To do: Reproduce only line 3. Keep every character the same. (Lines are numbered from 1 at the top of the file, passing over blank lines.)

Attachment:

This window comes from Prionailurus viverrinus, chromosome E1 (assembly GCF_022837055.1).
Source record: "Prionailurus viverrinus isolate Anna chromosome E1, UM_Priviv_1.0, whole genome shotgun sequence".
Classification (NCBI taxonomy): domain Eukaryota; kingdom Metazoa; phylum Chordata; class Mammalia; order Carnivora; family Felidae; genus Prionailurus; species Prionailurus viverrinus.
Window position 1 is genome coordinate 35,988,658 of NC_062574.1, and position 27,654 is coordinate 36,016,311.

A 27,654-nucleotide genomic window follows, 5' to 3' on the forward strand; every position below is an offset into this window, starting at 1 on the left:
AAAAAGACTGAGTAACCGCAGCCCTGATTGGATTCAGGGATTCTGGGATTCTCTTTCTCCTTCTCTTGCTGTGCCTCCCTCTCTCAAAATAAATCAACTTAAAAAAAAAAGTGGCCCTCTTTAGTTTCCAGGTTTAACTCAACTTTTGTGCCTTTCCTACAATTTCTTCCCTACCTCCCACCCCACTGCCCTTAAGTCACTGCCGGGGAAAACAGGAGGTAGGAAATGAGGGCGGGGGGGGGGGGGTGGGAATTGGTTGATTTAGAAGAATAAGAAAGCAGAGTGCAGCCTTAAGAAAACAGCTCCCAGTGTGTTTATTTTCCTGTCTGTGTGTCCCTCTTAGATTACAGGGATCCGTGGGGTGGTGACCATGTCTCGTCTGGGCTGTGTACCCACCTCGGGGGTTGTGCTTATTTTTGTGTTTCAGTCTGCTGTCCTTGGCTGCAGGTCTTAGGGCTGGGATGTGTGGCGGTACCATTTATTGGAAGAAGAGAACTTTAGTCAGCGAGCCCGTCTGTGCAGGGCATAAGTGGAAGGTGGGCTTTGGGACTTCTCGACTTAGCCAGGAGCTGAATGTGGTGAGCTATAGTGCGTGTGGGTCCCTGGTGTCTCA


Classification (NCBI taxonomy): domain Eukaryota; kingdom Metazoa; phylum Chordata; class Mammalia; order Carnivora; family Felidae; genus Prionailurus; species Prionailurus viverrinus.